Sunday, June 5, 2011

Two Curious Pens

The two I have in mind are the peninsula and the penumbra. How did I get here? I passed a car with the interesting vanity plate GOINGUP.If this car hadn’t also had a sticker that mentioned the Upper Peninsula, that is to say Michigan’s UP, I might have thought that the plate’s owner was promoting his or her own upward mobility. But that second sticker informed me that this family probably travels north on beautiful weekends. But then, passing on, the word peninsula got stuck in the grooves of my mind (that happens on walks) and I couldn’t trace the origin of that pen. By the time I got home, I’d added penumbra to the list—and I’d come to wonder if the insula and the umbra had the same or a different kind of pen. Online Etymology Dictionary to the rescue. (Must remember to make a donation to OED—I use it so much!) The pen in these two instances turns out to be of Latin origin. The word is paene, meaning almost. Almost an island. Almost a shadow. And here I was hoping, instead, that the pen was mightier even than the island. Not so. And as for the pen itself, it also comes from the Latin, the word penna, feather. Light as a feather and mightier than the sword.

3 comments:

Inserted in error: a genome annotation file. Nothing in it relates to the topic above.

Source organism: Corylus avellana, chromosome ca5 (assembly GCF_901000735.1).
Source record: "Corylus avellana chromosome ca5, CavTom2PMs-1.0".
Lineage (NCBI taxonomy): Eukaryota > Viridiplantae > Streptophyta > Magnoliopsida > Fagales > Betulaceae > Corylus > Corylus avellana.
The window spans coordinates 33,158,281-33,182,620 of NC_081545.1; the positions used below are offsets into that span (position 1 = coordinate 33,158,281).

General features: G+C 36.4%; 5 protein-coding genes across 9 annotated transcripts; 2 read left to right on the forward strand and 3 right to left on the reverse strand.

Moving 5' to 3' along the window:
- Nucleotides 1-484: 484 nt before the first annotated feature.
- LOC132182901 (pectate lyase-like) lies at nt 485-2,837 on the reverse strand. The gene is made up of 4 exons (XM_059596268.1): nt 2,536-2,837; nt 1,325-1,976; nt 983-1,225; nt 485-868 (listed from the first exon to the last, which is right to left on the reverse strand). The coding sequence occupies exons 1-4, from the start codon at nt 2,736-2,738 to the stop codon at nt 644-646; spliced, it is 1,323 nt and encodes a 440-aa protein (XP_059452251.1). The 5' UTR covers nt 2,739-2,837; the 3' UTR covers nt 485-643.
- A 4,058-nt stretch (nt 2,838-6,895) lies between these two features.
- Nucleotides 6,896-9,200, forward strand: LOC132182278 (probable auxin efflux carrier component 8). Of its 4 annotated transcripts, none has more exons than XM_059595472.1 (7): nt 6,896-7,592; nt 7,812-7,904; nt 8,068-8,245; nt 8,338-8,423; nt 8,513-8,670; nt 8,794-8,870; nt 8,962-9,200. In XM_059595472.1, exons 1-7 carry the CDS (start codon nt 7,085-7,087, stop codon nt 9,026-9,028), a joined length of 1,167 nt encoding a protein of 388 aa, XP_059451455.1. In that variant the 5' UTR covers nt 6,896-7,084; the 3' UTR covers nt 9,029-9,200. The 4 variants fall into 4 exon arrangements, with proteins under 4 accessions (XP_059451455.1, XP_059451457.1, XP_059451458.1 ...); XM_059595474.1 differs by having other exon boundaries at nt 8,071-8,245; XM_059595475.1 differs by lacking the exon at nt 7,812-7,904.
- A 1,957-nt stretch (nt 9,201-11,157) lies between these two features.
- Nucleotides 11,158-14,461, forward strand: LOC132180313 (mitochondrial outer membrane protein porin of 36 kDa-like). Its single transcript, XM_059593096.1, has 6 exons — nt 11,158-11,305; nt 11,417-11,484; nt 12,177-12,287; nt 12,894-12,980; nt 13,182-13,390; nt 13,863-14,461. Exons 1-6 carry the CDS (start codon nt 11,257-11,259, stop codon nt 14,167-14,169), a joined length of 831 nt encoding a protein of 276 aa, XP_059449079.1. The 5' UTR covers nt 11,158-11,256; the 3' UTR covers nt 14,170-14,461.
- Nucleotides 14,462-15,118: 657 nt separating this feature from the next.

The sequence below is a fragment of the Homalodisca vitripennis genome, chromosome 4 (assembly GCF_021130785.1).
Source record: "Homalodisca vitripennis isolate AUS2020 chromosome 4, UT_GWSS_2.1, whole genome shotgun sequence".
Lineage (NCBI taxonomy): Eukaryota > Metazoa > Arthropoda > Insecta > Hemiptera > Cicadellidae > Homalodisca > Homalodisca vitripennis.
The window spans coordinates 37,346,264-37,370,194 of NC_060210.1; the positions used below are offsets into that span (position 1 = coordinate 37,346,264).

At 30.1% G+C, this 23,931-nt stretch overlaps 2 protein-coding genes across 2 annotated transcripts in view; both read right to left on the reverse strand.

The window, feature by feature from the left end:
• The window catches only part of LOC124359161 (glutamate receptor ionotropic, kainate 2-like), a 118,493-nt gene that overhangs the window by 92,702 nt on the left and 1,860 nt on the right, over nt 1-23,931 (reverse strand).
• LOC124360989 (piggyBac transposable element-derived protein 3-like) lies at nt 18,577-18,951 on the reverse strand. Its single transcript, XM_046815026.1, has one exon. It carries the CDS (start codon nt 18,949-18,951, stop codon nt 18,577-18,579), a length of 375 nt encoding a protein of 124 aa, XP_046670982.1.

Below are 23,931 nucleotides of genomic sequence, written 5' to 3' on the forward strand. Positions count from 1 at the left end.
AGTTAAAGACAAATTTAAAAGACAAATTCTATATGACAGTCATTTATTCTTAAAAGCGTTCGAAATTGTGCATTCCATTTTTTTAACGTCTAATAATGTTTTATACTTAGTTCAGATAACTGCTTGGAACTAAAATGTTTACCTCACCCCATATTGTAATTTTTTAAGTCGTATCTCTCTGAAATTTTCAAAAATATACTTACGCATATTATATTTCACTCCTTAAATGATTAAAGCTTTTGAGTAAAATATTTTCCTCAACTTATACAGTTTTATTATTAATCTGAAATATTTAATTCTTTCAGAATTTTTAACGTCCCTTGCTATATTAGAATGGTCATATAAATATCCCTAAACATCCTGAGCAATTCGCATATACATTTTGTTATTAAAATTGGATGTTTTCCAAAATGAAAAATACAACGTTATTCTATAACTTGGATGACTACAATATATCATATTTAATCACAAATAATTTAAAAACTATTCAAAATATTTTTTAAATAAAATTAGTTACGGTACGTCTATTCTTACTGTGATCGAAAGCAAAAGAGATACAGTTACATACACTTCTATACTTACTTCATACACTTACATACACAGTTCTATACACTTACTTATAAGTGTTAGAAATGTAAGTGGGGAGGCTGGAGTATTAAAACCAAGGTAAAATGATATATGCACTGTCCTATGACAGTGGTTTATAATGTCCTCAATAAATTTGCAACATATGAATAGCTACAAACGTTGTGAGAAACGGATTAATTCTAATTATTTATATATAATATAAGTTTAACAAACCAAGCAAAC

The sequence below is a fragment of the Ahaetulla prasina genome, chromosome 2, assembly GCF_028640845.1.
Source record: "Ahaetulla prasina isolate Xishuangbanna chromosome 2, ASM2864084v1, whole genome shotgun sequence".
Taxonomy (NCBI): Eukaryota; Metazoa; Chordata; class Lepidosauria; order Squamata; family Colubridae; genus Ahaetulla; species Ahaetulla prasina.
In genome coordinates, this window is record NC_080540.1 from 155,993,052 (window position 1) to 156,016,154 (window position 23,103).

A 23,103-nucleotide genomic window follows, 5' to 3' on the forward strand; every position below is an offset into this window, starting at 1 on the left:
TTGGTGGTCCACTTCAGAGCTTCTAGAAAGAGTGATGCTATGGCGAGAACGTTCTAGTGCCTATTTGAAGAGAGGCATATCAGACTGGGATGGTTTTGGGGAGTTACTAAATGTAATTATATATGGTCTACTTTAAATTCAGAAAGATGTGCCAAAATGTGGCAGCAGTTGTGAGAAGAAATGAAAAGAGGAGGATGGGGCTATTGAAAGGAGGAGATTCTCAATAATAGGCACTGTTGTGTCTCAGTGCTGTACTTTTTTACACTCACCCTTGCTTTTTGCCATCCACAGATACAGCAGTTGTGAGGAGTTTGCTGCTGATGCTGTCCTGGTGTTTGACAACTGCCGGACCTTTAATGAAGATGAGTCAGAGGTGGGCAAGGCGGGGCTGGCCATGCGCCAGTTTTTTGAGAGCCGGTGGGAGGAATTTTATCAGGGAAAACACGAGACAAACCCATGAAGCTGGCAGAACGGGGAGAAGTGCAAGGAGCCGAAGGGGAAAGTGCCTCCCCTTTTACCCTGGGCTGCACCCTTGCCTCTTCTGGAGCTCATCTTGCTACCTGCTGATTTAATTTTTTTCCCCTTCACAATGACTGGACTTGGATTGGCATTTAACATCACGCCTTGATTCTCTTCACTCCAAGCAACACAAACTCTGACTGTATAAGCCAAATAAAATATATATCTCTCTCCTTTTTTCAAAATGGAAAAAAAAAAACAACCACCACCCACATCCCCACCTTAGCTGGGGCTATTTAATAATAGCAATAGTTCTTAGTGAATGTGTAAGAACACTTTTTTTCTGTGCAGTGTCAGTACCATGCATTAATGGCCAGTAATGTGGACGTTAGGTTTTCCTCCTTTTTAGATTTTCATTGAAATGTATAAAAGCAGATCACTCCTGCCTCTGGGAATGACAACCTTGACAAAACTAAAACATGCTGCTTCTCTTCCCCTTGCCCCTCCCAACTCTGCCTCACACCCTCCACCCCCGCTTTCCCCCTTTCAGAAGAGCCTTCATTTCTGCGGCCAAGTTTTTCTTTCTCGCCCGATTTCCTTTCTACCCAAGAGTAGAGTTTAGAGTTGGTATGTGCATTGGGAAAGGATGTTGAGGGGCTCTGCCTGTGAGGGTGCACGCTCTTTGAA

1. This is the penultimate blog I shall read tonight.

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  2. Very nice touch, there, Brigitte! I'd overlooked that one. And it's surprising. I always thought that penultimate meant absolutely beyond the ultimate, but it turns out to mean "almost final." Live and learn -- words!

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  3. I saw the beautiful vessel the Presque Isle on Thursday passing under the Blue Water Bridge, and it reminded me that "presque isle" - of which there are many - means the same thing: almost an island, but in French.

    I remember spending the night in Cedarville Quarry during the 90's when the Presque Isle loaded limestone. It was a boat that took a long time to load. It was a masterpiece of machinery: the boat and the loading dock and the quarry.

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